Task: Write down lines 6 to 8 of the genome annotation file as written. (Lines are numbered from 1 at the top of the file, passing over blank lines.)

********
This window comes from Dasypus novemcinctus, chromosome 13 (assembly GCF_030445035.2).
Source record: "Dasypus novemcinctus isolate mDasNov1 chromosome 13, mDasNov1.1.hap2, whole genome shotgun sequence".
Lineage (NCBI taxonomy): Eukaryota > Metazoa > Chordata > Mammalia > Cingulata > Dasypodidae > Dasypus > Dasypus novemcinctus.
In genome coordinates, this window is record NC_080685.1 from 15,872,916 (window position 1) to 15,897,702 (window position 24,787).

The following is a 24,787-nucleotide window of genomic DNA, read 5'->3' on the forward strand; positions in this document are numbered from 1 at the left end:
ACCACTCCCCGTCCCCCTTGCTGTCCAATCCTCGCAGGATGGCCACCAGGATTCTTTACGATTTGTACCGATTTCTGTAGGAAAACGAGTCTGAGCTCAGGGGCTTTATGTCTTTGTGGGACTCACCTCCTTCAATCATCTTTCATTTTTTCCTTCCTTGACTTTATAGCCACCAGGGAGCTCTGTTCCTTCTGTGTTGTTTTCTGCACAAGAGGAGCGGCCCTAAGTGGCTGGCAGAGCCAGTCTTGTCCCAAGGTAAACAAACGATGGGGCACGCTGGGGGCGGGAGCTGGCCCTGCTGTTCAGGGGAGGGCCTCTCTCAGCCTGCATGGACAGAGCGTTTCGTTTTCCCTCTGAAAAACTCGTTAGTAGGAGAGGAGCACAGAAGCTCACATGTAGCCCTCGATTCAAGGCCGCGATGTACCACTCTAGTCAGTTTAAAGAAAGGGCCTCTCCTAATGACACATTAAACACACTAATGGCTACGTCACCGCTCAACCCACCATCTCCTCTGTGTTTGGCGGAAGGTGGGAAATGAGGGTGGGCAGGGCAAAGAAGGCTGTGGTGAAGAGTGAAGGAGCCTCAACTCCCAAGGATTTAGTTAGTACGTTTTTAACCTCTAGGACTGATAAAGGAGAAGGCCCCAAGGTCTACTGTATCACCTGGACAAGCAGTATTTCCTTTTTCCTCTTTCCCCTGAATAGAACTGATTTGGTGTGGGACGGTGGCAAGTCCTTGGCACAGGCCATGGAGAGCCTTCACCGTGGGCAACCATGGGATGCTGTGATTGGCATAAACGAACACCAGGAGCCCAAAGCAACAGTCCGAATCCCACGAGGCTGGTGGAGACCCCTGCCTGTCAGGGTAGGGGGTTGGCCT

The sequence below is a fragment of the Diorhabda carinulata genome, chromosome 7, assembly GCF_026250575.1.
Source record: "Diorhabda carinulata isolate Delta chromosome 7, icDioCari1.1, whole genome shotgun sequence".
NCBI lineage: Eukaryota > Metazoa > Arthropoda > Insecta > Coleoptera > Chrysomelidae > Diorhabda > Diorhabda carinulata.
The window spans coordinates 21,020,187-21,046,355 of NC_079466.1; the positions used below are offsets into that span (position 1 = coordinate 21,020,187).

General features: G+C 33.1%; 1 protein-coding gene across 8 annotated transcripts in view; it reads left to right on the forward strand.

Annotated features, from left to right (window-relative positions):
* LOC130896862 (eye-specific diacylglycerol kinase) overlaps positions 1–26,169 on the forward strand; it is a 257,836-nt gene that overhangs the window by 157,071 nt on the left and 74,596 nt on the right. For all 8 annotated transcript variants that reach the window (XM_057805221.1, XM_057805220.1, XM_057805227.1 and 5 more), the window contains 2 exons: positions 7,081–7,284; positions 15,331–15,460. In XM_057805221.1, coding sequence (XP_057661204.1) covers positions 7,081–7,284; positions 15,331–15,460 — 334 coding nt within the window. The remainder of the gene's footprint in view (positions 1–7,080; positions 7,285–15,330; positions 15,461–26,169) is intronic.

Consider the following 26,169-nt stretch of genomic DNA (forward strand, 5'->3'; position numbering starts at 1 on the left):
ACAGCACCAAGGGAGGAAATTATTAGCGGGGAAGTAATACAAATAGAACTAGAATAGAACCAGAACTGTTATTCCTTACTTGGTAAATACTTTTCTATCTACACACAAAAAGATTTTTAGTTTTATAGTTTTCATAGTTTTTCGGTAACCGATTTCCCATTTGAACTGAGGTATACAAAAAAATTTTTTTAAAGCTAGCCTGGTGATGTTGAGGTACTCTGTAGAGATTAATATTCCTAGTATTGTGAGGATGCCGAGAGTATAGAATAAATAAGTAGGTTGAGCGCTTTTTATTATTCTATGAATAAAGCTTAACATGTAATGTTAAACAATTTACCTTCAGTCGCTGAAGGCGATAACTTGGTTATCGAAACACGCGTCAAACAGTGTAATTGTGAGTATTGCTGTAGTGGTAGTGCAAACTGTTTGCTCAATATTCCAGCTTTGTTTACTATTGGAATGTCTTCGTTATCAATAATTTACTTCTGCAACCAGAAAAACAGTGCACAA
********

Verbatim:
ACCACTCCCCGTCCCCCTTGCTGTCCAATCCTCGCAGGATGGCCACCAGGATTCTTTACGATTTGTACCGATTTCTGTAGGAAAACGAGTCTGAGCTCAGGGGCTTTATGTCTTTGTGGGACTCACCTCCTTCAATCATCTTTCATTTTTTCCTTCCTTGACTTTATAGCCACCAGGGAGCTCTGTTCCTTCTGTGTTGTTTTCTGCACAAGAGGAGCGGCCCTAAGTGGCTGGCAGAGCCAGTCTTGTCCCAAGGTAAACAAACGATGGGGCACGCTGGGGGCGGGAGCTGGCCCTGCTGTTCAGGGGAGGGCCTCTCTCAGCCTGCATGGACAGAGCGTTTCGTTTTCCCTCTGAAAAACTCGTTAGTAGGAGAGGAGCACAGAAGCTCACATGTAGCCCTCGATTCAAGGCCGCGATGTACCACTCTAGTCAGTTTAAAGAAAGGGCCTCTCCTAATGACACATTAAACACACTAATGGCTACGTCACCGCTCAACCCACCATCTCCTCTGTGTTTGGCGGAAGGTGGGAAATGAGGGTGGGCAGGGCAAAGAAGGCTGTGGTGAAGAGTGAAGGAGCCTCAACTCCCAAGGATTTAGTTAGTACGTTTTTAACCTCTAGGACTGATAAAGGAGAAGGCCCCAAGGTCTACTGTATCACCTGGACAAGCAGTATTTCCTTTTTCCTCTTTCCCCTGAATAGAACTGATTTGGTGTGGGACGGTGGCAAGTCCTTGGCACAGGCCATGGAGAGCCTTCACCGTGGGCAACCATGGGATGCTGTGATTGGCATAAACGAACACCAGGAGCCCAAAGCAACAGTCCGAATCCCACGAGGCTGGTGGAGACCCCTGCCTGTCAGGGTAGGGGGTTGGCCT

The sequence below is a fragment of the Diorhabda carinulata genome, chromosome 7, assembly GCF_026250575.1.
Source record: "Diorhabda carinulata isolate Delta chromosome 7, icDioCari1.1, whole genome shotgun sequence".